The Massachusetts Society of Certified Public Accountants (MassCPAs) today released the results of a new survey that reports thousands of high-income Massachusetts taxpayers plan to relocate from the Commonwealth within the next 12 months. The report points to the state’s tax policies that make Massachusetts an outlier, including the passage of new Millionaire’s Tax, as the primary reason for considering a move.
MassCPAs surveyed more than 270 CPAs on the impact of recent tax policy changes on high-income taxpayers (defined as MA residents with an annual taxable income more than $1 million). Respondents represent roughly 5,500 high-income taxpayers, over 20% of taxpayers impacted by the Millionaire’s Tax. Key findings include:
- 82% indicated their clients have expressed leaving Massachusetts in the next 12 months. Florida and New Hampshire are the two most popular states for relocation.
- 61% indicated that tax policy is the primary reason their clients are considering leaving. More than 50% indicated the new Millionaire’s Tax is the primary reason to move.
- 65% indicated that raising the estate tax threshold to $5 million and adjusting annually for inflation is the single tax policy change most likely to deter relocation, though for some taxpayers a single tax policy change will not be enough to mitigate the impacts of the Millionaire’s Tax.
- The top tax policy changes to deter relocation include raising the estate tax threshold to $5 million with an inflation adjustment, reducing the short-term capital gains rate to 5%, and eliminating the Sting Tax on small businesses.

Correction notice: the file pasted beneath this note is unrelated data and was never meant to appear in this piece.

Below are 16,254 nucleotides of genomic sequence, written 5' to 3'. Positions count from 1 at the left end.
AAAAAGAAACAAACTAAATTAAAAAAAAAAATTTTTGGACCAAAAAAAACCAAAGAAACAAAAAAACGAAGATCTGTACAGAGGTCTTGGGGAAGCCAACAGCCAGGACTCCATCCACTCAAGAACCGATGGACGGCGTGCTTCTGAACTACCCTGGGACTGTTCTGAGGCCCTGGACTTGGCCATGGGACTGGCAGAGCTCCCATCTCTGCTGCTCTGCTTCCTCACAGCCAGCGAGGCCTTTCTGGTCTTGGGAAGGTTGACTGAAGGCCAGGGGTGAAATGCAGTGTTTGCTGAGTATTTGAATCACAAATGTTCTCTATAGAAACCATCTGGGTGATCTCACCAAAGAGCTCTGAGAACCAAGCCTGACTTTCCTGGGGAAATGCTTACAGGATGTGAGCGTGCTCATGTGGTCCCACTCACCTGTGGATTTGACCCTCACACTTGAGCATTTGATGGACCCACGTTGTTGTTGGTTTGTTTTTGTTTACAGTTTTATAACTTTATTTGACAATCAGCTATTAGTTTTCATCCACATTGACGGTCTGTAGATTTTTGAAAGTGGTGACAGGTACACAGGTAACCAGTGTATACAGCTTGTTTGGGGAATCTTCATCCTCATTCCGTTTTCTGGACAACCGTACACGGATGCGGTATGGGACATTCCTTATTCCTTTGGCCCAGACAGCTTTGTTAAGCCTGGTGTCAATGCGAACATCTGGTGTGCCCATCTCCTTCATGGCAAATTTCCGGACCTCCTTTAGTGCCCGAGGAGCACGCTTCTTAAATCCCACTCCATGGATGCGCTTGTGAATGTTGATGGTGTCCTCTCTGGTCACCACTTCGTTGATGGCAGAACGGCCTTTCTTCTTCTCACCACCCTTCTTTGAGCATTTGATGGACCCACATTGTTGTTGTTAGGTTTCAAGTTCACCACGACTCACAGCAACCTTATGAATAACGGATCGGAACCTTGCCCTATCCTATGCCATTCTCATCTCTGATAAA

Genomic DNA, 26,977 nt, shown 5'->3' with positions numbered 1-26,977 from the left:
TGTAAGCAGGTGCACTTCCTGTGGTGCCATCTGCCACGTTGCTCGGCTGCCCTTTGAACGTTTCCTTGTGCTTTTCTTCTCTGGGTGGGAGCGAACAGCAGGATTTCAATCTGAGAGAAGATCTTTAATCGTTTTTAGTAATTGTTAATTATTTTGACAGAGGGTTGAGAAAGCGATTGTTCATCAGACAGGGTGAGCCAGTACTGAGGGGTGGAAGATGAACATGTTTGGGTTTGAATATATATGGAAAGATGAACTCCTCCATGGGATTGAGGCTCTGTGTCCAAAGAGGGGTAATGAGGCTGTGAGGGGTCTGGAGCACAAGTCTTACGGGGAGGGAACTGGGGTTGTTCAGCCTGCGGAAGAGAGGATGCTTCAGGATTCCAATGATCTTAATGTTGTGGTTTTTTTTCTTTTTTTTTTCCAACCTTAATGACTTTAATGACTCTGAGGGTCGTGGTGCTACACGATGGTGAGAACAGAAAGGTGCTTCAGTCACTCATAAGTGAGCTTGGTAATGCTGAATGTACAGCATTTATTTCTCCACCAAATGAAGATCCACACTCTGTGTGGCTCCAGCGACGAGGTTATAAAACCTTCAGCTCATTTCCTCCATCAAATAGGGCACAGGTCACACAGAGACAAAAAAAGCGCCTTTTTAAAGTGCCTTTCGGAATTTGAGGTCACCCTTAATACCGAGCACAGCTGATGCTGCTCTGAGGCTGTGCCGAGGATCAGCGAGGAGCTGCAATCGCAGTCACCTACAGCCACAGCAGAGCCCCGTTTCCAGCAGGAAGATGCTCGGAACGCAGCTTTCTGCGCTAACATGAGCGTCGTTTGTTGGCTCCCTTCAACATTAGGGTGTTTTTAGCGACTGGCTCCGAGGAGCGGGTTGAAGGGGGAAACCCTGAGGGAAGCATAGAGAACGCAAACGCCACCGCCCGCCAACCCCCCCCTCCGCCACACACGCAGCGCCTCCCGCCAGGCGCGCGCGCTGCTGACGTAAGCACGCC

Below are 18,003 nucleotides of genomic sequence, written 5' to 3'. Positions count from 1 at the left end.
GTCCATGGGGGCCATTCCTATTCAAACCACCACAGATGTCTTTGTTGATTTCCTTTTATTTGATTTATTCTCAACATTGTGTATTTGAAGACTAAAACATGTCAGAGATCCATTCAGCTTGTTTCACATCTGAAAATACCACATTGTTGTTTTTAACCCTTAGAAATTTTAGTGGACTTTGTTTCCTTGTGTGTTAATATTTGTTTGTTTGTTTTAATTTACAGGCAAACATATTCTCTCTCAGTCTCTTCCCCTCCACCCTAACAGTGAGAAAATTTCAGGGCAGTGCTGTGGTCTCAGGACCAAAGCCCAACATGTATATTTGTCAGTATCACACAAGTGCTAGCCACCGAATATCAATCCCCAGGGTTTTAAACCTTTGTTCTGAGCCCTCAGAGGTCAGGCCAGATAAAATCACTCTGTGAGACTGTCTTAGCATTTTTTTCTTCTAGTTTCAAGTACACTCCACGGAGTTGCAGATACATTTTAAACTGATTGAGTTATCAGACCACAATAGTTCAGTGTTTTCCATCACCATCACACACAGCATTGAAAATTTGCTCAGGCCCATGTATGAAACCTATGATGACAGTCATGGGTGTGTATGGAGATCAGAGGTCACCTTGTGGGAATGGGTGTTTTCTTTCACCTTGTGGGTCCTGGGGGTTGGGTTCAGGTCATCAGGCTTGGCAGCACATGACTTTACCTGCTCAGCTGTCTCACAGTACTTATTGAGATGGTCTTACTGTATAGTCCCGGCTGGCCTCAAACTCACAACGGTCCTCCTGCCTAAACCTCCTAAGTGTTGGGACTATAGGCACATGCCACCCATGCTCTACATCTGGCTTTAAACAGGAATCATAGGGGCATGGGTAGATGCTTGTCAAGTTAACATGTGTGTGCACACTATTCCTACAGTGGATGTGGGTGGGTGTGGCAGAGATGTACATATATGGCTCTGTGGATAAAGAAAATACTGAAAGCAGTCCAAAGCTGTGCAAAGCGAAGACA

Massachusetts is already an outlier when it comes to state tax policy, making it more difficult to compete for attracting jobs, residents and capital investment. MassCPAs urges the Legislature to act now and adopt tax policies that align the Commonwealth with states who have more attractive environments to live and do business, before the flight of residents worsens.
“As key business advisors to thousands of individuals and businesses in Massachusetts, CPAs are uniquely positioned to identify the impacts that tax policy decisions have on taxpayer behavior,” said Zach Donah, CAE, MassCPAs vice president of advocacy.
“This report shows the truth behind the anecdotal evidence of high-income earners leaving the state. The combination of those policy decisions and the implementation of the surtax on income over $1 million is causing serious unintended consequences. Given the high stakes and impact this will have on tax revenue and other key investments like charitable giving, we hope the Legislature sees the need for a comprehensive tax package this year.”